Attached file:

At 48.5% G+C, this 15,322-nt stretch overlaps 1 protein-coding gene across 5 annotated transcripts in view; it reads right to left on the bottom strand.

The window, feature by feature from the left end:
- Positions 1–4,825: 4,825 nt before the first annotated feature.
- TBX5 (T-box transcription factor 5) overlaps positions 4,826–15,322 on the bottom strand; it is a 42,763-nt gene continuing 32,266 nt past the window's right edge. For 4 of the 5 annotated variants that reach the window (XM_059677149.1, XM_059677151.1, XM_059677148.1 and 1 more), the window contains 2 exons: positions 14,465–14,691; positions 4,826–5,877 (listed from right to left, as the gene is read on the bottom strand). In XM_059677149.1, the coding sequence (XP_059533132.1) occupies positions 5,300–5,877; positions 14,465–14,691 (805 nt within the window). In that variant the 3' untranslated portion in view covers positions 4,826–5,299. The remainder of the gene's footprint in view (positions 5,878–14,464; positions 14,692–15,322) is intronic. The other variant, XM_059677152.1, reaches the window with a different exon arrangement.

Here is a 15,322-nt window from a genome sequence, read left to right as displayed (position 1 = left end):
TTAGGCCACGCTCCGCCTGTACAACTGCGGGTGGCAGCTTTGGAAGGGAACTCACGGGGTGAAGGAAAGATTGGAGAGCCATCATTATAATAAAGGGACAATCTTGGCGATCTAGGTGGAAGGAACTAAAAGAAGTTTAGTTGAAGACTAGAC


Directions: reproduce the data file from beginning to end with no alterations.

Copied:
At 48.5% G+C, this 15,322-nt stretch overlaps 1 protein-coding gene across 5 annotated transcripts in view; it reads right to left on the bottom strand.

The window, feature by feature from the left end:
- Positions 1–4,825: 4,825 nt before the first annotated feature.
- TBX5 (T-box transcription factor 5) overlaps positions 4,826–15,322 on the bottom strand; it is a 42,763-nt gene continuing 32,266 nt past the window's right edge. For 4 of the 5 annotated variants that reach the window (XM_059677149.1, XM_059677151.1, XM_059677148.1 and 1 more), the window contains 2 exons: positions 14,465–14,691; positions 4,826–5,877 (listed from right to left, as the gene is read on the bottom strand). In XM_059677149.1, the coding sequence (XP_059533132.1) occupies positions 5,300–5,877; positions 14,465–14,691 (805 nt within the window). In that variant the 3' untranslated portion in view covers positions 4,826–5,299. The remainder of the gene's footprint in view (positions 5,878–14,464; positions 14,692–15,322) is intronic. The other variant, XM_059677152.1, reaches the window with a different exon arrangement.

Here is a 15,322-nt window from a genome sequence, read left to right as displayed (position 1 = left end):
TTAGGCCACGCTCCGCCTGTACAACTGCGGGTGGCAGCTTTGGAAGGGAACTCACGGGGTGAAGGAAAGATTGGAGAGCCATCATTATAATAAAGGGACAATCTTGGCGATCTAGGTGGAAGGAACTAAAAGAAGTTTAGTTGAAGACTAGAC